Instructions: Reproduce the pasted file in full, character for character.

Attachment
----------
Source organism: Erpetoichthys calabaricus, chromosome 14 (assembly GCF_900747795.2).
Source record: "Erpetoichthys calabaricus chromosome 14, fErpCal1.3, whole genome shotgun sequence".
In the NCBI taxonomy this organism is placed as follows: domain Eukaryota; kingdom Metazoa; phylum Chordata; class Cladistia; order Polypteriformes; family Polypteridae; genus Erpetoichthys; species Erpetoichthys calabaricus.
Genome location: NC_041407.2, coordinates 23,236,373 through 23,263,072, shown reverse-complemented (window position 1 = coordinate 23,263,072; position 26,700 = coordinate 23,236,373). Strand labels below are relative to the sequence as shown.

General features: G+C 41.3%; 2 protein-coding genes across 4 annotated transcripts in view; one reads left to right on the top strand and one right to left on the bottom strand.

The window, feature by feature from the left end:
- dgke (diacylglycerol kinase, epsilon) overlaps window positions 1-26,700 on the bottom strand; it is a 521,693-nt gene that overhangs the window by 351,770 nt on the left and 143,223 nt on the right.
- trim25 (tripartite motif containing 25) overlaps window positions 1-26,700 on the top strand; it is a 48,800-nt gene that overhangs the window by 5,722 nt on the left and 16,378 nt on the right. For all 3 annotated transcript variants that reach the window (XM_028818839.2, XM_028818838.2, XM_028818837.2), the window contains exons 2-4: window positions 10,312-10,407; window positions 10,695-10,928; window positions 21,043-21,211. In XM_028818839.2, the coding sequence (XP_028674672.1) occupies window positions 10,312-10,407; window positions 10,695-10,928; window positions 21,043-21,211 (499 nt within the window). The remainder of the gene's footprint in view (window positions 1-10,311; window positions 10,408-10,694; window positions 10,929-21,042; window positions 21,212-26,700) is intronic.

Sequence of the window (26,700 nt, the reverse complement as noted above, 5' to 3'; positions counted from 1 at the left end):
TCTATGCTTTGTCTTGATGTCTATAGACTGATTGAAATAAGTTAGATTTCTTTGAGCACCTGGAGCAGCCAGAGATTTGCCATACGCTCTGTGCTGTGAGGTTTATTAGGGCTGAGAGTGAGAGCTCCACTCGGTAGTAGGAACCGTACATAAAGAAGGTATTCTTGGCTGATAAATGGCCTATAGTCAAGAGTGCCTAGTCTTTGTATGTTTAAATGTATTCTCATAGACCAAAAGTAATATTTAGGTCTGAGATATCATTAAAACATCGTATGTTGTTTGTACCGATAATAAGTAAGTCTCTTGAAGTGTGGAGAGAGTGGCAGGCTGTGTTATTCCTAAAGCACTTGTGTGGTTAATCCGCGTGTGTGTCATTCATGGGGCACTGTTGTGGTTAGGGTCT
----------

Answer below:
Source organism: Erpetoichthys calabaricus, chromosome 14 (assembly GCF_900747795.2).
Source record: "Erpetoichthys calabaricus chromosome 14, fErpCal1.3, whole genome shotgun sequence".
In the NCBI taxonomy this organism is placed as follows: domain Eukaryota; kingdom Metazoa; phylum Chordata; class Cladistia; order Polypteriformes; family Polypteridae; genus Erpetoichthys; species Erpetoichthys calabaricus.
Genome location: NC_041407.2, coordinates 23,236,373 through 23,263,072, shown reverse-complemented (window position 1 = coordinate 23,263,072; position 26,700 = coordinate 23,236,373). Strand labels below are relative to the sequence as shown.

General features: G+C 41.3%; 2 protein-coding genes across 4 annotated transcripts in view; one reads left to right on the top strand and one right to left on the bottom strand.

The window, feature by feature from the left end:
- dgke (diacylglycerol kinase, epsilon) overlaps window positions 1-26,700 on the bottom strand; it is a 521,693-nt gene that overhangs the window by 351,770 nt on the left and 143,223 nt on the right.
- trim25 (tripartite motif containing 25) overlaps window positions 1-26,700 on the top strand; it is a 48,800-nt gene that overhangs the window by 5,722 nt on the left and 16,378 nt on the right. For all 3 annotated transcript variants that reach the window (XM_028818839.2, XM_028818838.2, XM_028818837.2), the window contains exons 2-4: window positions 10,312-10,407; window positions 10,695-10,928; window positions 21,043-21,211. In XM_028818839.2, the coding sequence (XP_028674672.1) occupies window positions 10,312-10,407; window positions 10,695-10,928; window positions 21,043-21,211 (499 nt within the window). The remainder of the gene's footprint in view (window positions 1-10,311; window positions 10,408-10,694; window positions 10,929-21,042; window positions 21,212-26,700) is intronic.

Sequence of the window (26,700 nt, the reverse complement as noted above, 5' to 3'; positions counted from 1 at the left end):
TCTATGCTTTGTCTTGATGTCTATAGACTGATTGAAATAAGTTAGATTTCTTTGAGCACCTGGAGCAGCCAGAGATTTGCCATACGCTCTGTGCTGTGAGGTTTATTAGGGCTGAGAGTGAGAGCTCCACTCGGTAGTAGGAACCGTACATAAAGAAGGTATTCTTGGCTGATAAATGGCCTATAGTCAAGAGTGCCTAGTCTTTGTATGTTTAAATGTATTCTCATAGACCAAAAGTAATATTTAGGTCTGAGATATCATTAAAACATCGTATGTTGTTTGTACCGATAATAAGTAAGTCTCTTGAAGTGTGGAGAGAGTGGCAGGCTGTGTTATTCCTAAAGCACTTGTGTGGTTAATCCGCGTGTGTGTCATTCATGGGGCACTGTTGTGGTTAGGGTCT